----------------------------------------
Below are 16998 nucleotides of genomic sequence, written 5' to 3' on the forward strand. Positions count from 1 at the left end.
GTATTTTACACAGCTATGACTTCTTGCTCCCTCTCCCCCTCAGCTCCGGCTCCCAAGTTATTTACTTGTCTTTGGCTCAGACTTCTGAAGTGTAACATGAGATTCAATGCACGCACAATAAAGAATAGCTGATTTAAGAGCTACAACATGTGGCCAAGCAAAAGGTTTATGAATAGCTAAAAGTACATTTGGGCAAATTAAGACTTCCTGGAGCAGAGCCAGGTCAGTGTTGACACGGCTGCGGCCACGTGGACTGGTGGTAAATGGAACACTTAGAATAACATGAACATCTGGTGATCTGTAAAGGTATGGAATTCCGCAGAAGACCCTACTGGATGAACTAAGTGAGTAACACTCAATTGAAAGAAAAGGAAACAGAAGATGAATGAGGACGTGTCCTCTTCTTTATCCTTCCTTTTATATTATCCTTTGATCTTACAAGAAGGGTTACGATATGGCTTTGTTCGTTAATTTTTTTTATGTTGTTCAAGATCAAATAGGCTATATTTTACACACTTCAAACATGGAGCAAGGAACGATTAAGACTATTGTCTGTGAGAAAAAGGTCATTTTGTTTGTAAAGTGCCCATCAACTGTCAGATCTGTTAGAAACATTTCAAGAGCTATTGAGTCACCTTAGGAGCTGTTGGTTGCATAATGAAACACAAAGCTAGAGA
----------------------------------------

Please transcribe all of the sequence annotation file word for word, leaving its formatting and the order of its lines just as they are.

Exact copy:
Below are 16998 nucleotides of genomic sequence, written 5' to 3' on the forward strand. Positions count from 1 at the left end.
GTATTTTACACAGCTATGACTTCTTGCTCCCTCTCCCCCTCAGCTCCGGCTCCCAAGTTATTTACTTGTCTTTGGCTCAGACTTCTGAAGTGTAACATGAGATTCAATGCACGCACAATAAAGAATAGCTGATTTAAGAGCTACAACATGTGGCCAAGCAAAAGGTTTATGAATAGCTAAAAGTACATTTGGGCAAATTAAGACTTCCTGGAGCAGAGCCAGGTCAGTGTTGACACGGCTGCGGCCACGTGGACTGGTGGTAAATGGAACACTTAGAATAACATGAACATCTGGTGATCTGTAAAGGTATGGAATTCCGCAGAAGACCCTACTGGATGAACTAAGTGAGTAACACTCAATTGAAAGAAAAGGAAACAGAAGATGAATGAGGACGTGTCCTCTTCTTTATCCTTCCTTTTATATTATCCTTTGATCTTACAAGAAGGGTTACGATATGGCTTTGTTCGTTAATTTTTTTTATGTTGTTCAAGATCAAATAGGCTATATTTTACACACTTCAAACATGGAGCAAGGAACGATTAAGACTATTGTCTGTGAGAAAAAGGTCATTTTGTTTGTAAAGTGCCCATCAACTGTCAGATCTGTTAGAAACATTTCAAGAGCTATTGAGTCACCTTAGGAGCTGTTGGTTGCATAATGAAACACAAAGCTAGAGA